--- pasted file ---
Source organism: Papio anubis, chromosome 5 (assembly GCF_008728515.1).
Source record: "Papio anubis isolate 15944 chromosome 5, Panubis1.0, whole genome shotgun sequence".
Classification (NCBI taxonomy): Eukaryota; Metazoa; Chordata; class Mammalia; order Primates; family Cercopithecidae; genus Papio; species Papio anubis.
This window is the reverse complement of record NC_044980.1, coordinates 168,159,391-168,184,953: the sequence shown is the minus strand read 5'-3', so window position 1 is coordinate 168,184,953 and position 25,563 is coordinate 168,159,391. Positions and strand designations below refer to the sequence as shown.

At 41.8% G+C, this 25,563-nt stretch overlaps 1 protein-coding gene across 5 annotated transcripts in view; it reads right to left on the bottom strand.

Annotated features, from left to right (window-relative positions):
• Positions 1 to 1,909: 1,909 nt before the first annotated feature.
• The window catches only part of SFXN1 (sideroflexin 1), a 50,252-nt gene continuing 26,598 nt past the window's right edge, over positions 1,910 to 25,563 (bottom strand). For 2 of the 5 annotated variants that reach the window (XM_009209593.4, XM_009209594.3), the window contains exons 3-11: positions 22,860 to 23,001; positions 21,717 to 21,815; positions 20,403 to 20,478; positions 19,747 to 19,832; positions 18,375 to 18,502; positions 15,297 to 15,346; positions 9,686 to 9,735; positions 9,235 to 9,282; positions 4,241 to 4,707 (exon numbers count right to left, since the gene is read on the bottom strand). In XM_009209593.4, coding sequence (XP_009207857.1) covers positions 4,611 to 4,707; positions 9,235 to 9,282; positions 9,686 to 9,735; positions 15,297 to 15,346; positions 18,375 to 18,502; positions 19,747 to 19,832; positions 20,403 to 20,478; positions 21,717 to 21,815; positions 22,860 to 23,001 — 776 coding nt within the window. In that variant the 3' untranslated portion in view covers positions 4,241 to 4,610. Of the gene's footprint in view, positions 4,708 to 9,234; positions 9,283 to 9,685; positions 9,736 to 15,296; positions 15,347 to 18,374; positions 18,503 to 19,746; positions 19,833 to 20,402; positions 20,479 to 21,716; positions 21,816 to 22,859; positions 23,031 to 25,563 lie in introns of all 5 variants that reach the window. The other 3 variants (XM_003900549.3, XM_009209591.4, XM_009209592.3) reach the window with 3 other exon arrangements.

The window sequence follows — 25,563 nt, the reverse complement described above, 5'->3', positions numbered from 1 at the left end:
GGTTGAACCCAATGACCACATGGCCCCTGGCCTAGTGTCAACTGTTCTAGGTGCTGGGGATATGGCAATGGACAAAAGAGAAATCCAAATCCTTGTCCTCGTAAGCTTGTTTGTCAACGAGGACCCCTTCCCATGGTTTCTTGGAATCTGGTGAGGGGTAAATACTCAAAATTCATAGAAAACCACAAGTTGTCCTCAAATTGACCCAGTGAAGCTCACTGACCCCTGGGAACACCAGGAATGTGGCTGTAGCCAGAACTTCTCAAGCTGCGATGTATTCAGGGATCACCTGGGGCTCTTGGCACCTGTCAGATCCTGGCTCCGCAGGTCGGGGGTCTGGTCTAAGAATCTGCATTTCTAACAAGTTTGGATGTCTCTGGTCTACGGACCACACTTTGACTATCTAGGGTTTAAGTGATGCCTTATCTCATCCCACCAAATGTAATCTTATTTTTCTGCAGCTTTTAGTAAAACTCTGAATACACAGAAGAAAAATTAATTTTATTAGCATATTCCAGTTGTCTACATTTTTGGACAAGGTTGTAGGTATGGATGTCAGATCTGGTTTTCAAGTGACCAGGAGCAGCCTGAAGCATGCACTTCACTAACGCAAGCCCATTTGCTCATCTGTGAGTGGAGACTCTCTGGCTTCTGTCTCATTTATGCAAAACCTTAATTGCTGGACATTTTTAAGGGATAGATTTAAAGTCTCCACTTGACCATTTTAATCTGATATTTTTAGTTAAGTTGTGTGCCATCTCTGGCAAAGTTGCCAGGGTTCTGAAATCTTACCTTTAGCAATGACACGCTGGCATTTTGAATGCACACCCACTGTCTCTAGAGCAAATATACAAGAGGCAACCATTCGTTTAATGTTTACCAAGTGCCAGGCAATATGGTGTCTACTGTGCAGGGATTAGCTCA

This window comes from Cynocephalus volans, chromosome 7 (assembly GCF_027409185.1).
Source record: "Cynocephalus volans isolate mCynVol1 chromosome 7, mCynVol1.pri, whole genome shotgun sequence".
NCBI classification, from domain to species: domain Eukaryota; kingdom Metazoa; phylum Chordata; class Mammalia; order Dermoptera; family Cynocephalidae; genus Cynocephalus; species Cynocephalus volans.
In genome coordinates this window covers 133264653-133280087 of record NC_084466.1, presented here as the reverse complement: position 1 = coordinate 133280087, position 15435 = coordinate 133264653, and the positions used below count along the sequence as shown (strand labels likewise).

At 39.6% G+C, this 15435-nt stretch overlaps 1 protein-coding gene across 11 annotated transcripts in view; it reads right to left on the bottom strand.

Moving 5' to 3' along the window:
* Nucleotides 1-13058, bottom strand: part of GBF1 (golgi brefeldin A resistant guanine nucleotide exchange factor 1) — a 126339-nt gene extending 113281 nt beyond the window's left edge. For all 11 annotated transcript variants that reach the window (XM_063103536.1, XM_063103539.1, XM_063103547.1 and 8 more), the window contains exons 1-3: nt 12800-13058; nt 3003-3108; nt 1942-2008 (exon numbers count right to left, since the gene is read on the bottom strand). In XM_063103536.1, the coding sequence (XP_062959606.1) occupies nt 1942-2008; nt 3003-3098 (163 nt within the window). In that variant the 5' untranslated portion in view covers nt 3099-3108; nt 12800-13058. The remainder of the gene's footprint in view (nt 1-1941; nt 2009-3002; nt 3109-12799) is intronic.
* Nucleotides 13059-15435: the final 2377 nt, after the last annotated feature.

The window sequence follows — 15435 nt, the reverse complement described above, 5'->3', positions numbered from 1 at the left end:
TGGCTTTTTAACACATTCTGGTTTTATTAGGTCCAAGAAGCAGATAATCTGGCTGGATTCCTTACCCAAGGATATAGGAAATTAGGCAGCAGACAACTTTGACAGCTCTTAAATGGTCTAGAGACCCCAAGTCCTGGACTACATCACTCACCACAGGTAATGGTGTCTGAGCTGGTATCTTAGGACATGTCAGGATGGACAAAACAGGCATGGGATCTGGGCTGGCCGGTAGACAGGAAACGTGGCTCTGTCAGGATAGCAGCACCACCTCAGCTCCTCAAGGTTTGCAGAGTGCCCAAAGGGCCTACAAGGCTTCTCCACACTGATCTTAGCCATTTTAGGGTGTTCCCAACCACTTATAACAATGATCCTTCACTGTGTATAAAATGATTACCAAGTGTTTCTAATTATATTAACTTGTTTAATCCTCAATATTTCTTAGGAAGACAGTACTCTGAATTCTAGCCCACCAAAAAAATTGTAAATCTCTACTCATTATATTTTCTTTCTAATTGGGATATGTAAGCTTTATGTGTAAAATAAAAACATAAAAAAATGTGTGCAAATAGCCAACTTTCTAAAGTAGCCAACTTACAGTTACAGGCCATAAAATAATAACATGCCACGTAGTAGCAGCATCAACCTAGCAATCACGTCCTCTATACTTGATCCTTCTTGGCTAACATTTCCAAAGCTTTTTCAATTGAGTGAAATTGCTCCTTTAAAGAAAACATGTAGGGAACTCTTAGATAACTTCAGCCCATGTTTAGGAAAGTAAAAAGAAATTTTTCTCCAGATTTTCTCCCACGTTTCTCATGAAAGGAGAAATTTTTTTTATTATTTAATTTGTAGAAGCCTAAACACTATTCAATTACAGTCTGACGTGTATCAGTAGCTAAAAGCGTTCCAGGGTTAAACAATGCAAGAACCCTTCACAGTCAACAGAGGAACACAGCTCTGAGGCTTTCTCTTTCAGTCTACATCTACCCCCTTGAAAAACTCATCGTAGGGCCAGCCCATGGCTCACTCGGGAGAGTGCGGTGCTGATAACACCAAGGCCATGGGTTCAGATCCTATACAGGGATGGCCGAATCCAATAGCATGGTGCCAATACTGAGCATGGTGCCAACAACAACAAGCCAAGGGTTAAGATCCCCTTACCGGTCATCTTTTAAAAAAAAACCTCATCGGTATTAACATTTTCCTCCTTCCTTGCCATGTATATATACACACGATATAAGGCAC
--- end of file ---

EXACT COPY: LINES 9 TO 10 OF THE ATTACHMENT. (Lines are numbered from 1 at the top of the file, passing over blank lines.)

The window sequence follows — 25,563 nt, the reverse complement described above, 5'->3', positions numbered from 1 at the left end:
GGTTGAACCCAATGACCACATGGCCCCTGGCCTAGTGTCAACTGTTCTAGGTGCTGGGGATATGGCAATGGACAAAAGAGAAATCCAAATCCTTGTCCTCGTAAGCTTGTTTGTCAACGAGGACCCCTTCCCATGGTTTCTTGGAATCTGGTGAGGGGTAAATACTCAAAATTCATAGAAAACCACAAGTTGTCCTCAAATTGACCCAGTGAAGCTCACTGACCCCTGGGAACACCAGGAATGTGGCTGTAGCCAGAACTTCTCAAGCTGCGATGTATTCAGGGATCACCTGGGGCTCTTGGCACCTGTCAGATCCTGGCTCCGCAGGTCGGGGGTCTGGTCTAAGAATCTGCATTTCTAACAAGTTTGGATGTCTCTGGTCTACGGACCACACTTTGACTATCTAGGGTTTAAGTGATGCCTTATCTCATCCCACCAAATGTAATCTTATTTTTCTGCAGCTTTTAGTAAAACTCTGAATACACAGAAGAAAAATTAATTTTATTAGCATATTCCAGTTGTCTACATTTTTGGACAAGGTTGTAGGTATGGATGTCAGATCTGGTTTTCAAGTGACCAGGAGCAGCCTGAAGCATGCACTTCACTAACGCAAGCCCATTTGCTCATCTGTGAGTGGAGACTCTCTGGCTTCTGTCTCATTTATGCAAAACCTTAATTGCTGGACATTTTTAAGGGATAGATTTAAAGTCTCCACTTGACCATTTTAATCTGATATTTTTAGTTAAGTTGTGTGCCATCTCTGGCAAAGTTGCCAGGGTTCTGAAATCTTACCTTTAGCAATGACACGCTGGCATTTTGAATGCACACCCACTGTCTCTAGAGCAAATATACAAGAGGCAACCATTCGTTTAATGTTTACCAAGTGCCAGGCAATATGGTGTCTACTGTGCAGGGATTAGCTCA